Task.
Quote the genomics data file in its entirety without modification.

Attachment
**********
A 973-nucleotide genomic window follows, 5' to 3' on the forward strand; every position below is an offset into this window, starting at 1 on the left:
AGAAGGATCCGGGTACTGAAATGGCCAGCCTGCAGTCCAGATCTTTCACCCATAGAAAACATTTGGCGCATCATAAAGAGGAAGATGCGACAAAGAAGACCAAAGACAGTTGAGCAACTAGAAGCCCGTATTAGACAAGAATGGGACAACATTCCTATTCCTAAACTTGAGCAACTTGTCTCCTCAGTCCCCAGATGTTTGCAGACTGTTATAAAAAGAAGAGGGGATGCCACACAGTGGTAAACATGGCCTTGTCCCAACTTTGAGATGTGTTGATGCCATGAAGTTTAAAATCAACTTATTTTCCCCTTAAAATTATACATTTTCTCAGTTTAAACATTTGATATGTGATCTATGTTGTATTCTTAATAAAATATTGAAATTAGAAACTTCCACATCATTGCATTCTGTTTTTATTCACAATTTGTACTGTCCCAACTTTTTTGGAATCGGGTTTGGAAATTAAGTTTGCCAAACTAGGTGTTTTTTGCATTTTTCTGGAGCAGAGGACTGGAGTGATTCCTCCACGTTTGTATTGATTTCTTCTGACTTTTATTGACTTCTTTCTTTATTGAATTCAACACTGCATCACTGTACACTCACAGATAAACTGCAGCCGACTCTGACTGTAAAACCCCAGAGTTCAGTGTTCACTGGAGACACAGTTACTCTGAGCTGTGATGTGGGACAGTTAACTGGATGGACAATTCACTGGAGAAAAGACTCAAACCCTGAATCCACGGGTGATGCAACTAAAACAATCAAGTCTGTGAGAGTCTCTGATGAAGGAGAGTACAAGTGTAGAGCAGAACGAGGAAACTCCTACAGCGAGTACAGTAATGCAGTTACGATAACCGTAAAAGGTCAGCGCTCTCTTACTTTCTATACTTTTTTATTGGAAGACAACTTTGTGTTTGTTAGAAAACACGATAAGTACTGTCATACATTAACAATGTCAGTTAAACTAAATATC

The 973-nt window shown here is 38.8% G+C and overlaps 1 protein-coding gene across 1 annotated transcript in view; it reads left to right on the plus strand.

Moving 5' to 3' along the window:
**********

A 973-nucleotide genomic window follows, 5' to 3' on the forward strand; every position below is an offset into this window, starting at 1 on the left:
AGAAGGATCCGGGTACTGAAATGGCCAGCCTGCAGTCCAGATCTTTCACCCATAGAAAACATTTGGCGCATCATAAAGAGGAAGATGCGACAAAGAAGACCAAAGACAGTTGAGCAACTAGAAGCCCGTATTAGACAAGAATGGGACAACATTCCTATTCCTAAACTTGAGCAACTTGTCTCCTCAGTCCCCAGATGTTTGCAGACTGTTATAAAAAGAAGAGGGGATGCCACACAGTGGTAAACATGGCCTTGTCCCAACTTTGAGATGTGTTGATGCCATGAAGTTTAAAATCAACTTATTTTCCCCTTAAAATTATACATTTTCTCAGTTTAAACATTTGATATGTGATCTATGTTGTATTCTTAATAAAATATTGAAATTAGAAACTTCCACATCATTGCATTCTGTTTTTATTCACAATTTGTACTGTCCCAACTTTTTTGGAATCGGGTTTGGAAATTAAGTTTGCCAAACTAGGTGTTTTTTGCATTTTTCTGGAGCAGAGGACTGGAGTGATTCCTCCACGTTTGTATTGATTTCTTCTGACTTTTATTGACTTCTTTCTTTATTGAATTCAACACTGCATCACTGTACACTCACAGATAAACTGCAGCCGACTCTGACTGTAAAACCCCAGAGTTCAGTGTTCACTGGAGACACAGTTACTCTGAGCTGTGATGTGGGACAGTTAACTGGATGGACAATTCACTGGAGAAAAGACTCAAACCCTGAATCCACGGGTGATGCAACTAAAACAATCAAGTCTGTGAGAGTCTCTGATGAAGGAGAGTACAAGTGTAGAGCAGAACGAGGAAACTCCTACAGCGAGTACAGTAATGCAGTTACGATAACCGTAAAAGGTCAGCGCTCTCTTACTTTCTATACTTTTTTATTGGAAGACAACTTTGTGTTTGTTAGAAAACACGATAAGTACTGTCATACATTAACAATGTCAGTTAAACTAAATATC

The 973-nt window shown here is 38.8% G+C and overlaps 1 protein-coding gene across 1 annotated transcript in view; it reads left to right on the plus strand.

Moving 5' to 3' along the window: